Sensitivity of 3D Dose Verification to Multileaf Collimator Misalignments in Stereotactic Body Radiation Therapy of Spinal Tumor.

Published

Journal Article

This study aimed to detect the sensitivity of Delt 4 on ordinary field multileaf collimator misalignments, system misalignments, random misalignments, and misalignments caused by gravity of the multileaf collimator in stereotactic body radiation therapy.(1) Two field sizes, including 2.00 cm (X) × 6.00 cm (Y) and 7.00 cm (X) × 6.00 cm (Y), were set. The leaves of X1 and X2 in the multileaf collimator were simultaneously opened. (2) Three cases of stereotactic body radiation therapy of spinal tumor were used. The dose of the planning target volume was 1800 cGy with 3 fractions. The 4 types to be simulated included (1) the leaves of X1 and X2 in the multileaf collimator were simultaneously opened, (2) only X1 of the multileaf collimator and the unilateral leaf were opened, (3) the leaves of X1 and X2 in the multileaf collimator were randomly opened, and (4) gravity effect was simulated. The leaves of X1 and X2 in the multileaf collimator shifted to the same direction. The difference between the corresponding 3-dimensional dose distribution measured by Delt 4 and the dose distribution in the original plan made in the treatment planning system was analyzed with γ index criteria of 3.0 mm/3.0%, 2.5 mm/2.5%, 2.0 mm/2.0%, 2.5 mm/1.5%, and 1.0 mm/1.0%.(1) In the field size of 2.00 cm (X) × 6.00 cm (Y), the γ pass rate of the original was 100% with 2.5 mm/2.5% as the statistical standard. The pass rate decreased to 95.9% and 89.4% when the X1 and X2 directions of the multileaf collimator were opened within 0.3 and 0.5 mm, respectively. In the field size of 7.00 (X) cm × 6.00 (Y) cm with 1.5 mm/1.5% as the statistical standard, the pass rate of the original was 96.5%. After X1 and X2 of the multileaf collimator were opened within 0.3 mm, the pass rate decreased to lower than 95%. The pass rate was higher than 90% within the 3 mm opening. (2) For spinal tumor, the change in the planning target volume V18 under various modes calculated using treatment planning system was within 1%. However, the maximum dose deviation of the spinal cord was high. In the spinal cord with a gravity of -0.25 mm, the maximum dose deviation minimally changed and increased by 6.8% than that of the original. In the largest opening of 1.00 mm, the deviation increased by 47.7% than that of the original. Moreover, the pass rate of the original determined through Delt 4 was 100% with 3 mm/3% as the statistical standard. The pass rate was 97.5% in the 0.25 mm opening and higher than 95% in the 0.5 mm opening A, 0.25 mm opening A, whole gravity series, and 0.20 mm random opening. Moreover, the pass rate was higher than 90% with 2.0 mm/2.0% as the statistical standard in the original and in the 0.25 mm gravity. The difference in the pass rates was not statistically significant among the -0.25 mm gravity, 0.25 mm opening A, 0.20 mm random opening, and original as calculated using SPSS 11.0 software with P > .05.Different analysis standards of Delt 4 were analyzed in different field sizes to improve the detection sensitivity of the multileaf collimator position on the basis of 90% throughout rate. In stereotactic body radiation therapy of spinal tumor, the 2.0 mm/2.0% standard can reveal the dosimetric differences caused by the minor multileaf collimator position compared with the 3.0 mm/3.0% statistical standard. However, some position derivations of the misalignments that caused high dose amount to the spinal cord cannot be detected. However, some misalignments were not detected when a large number of multileaf collimator were administered into the spinal cord.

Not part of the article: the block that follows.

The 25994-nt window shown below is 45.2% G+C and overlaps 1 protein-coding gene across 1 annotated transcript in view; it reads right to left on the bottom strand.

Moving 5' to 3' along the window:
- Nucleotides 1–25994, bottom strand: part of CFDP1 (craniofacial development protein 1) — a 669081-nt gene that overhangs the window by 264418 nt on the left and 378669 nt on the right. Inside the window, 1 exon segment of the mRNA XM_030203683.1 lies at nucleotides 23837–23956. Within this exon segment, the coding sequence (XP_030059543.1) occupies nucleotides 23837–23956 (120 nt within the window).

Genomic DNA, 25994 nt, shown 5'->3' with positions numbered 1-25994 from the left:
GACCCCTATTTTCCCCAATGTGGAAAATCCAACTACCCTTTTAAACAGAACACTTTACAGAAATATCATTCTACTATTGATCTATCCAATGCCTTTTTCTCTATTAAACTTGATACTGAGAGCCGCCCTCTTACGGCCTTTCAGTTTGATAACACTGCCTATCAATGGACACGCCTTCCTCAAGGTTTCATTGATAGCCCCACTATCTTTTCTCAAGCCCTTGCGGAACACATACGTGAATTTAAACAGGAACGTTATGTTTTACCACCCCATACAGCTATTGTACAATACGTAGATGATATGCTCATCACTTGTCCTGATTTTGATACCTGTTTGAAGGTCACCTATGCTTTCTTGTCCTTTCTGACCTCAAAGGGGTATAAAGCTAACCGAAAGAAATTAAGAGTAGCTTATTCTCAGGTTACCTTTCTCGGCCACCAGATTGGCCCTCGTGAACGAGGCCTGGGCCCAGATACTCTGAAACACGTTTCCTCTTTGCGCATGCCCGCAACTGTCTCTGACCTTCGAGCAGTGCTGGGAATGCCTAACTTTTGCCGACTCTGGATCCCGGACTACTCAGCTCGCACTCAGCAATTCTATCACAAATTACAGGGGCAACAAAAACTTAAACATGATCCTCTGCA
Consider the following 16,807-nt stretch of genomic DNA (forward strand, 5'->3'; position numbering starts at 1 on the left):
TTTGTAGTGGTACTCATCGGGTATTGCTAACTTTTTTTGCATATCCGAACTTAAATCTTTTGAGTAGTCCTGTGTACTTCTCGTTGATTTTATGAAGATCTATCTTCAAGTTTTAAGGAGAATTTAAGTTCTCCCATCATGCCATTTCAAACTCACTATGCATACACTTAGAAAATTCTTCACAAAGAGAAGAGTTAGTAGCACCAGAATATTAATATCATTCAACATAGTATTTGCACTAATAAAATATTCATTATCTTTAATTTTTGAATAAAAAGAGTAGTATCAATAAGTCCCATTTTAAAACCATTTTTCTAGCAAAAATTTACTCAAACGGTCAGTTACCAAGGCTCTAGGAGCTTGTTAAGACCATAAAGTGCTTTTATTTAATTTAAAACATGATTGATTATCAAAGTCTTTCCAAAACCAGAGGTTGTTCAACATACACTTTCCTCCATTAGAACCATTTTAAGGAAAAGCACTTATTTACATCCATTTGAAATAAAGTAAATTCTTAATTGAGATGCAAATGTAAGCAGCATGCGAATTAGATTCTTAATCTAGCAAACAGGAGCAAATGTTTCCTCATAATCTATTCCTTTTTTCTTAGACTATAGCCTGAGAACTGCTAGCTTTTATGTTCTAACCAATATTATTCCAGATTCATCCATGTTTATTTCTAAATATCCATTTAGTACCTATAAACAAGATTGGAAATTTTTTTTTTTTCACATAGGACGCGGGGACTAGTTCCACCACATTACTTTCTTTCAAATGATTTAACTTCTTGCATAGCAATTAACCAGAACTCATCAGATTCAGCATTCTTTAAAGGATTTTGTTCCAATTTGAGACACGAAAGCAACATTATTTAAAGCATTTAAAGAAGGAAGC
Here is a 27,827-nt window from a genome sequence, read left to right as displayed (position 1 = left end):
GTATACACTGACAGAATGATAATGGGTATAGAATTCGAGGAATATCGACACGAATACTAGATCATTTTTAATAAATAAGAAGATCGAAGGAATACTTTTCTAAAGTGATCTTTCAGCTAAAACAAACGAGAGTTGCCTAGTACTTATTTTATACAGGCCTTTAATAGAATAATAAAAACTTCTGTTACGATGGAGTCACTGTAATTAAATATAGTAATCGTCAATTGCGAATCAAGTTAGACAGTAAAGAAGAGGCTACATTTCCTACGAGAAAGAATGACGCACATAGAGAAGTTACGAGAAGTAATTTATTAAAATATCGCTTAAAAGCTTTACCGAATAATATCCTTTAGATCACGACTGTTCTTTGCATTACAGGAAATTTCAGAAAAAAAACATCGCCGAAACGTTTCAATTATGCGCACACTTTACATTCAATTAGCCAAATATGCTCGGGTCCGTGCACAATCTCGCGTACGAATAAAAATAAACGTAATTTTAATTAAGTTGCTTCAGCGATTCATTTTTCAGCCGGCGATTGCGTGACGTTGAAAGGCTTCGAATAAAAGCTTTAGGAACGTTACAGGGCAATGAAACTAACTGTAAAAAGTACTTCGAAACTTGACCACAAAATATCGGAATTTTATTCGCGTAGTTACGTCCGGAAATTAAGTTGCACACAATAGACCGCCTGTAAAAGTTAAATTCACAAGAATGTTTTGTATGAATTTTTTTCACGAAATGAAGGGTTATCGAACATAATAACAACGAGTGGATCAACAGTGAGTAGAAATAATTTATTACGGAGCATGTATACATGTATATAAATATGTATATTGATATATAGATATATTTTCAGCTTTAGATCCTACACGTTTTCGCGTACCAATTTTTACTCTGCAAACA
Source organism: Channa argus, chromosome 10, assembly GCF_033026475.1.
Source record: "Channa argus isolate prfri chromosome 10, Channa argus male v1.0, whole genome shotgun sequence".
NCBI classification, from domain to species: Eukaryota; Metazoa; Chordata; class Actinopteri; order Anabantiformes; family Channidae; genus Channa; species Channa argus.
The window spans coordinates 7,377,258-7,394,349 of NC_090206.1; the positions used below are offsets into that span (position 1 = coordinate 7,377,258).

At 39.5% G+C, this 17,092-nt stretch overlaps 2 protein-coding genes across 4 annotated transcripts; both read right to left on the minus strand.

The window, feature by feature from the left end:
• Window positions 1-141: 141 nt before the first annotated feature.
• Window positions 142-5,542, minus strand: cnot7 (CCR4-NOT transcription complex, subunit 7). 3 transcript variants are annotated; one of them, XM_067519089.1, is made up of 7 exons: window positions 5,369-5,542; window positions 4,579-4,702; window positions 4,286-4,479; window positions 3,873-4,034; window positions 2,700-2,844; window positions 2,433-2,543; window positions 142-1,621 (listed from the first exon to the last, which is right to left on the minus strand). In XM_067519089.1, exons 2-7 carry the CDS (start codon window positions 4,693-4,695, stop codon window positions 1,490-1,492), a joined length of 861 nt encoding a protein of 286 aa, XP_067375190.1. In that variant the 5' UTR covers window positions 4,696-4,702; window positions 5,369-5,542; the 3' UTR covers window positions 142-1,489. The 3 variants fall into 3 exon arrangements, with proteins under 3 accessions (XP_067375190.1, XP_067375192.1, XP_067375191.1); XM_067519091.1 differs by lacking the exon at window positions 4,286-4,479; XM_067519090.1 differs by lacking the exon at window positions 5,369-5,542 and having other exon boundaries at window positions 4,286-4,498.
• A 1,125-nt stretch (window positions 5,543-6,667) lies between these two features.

Full Text

Duke Authors

Cited Authors

  • Xin-Ye, N; Ren, L; Yan, H; Yin, F-F

Published Date

  • December 2016

Published In

Volume / Issue

  • 15 / 6

Start / End Page

  • NP25 - NP34

PubMed ID

  • 26525748

Pubmed Central ID

  • 26525748

Electronic International Standard Serial Number (EISSN)

  • 1533-0338

International Standard Serial Number (ISSN)

  • 1533-0346

Digital Object Identifier (DOI)

  • 10.1177/1533034615610251

Language

  • eng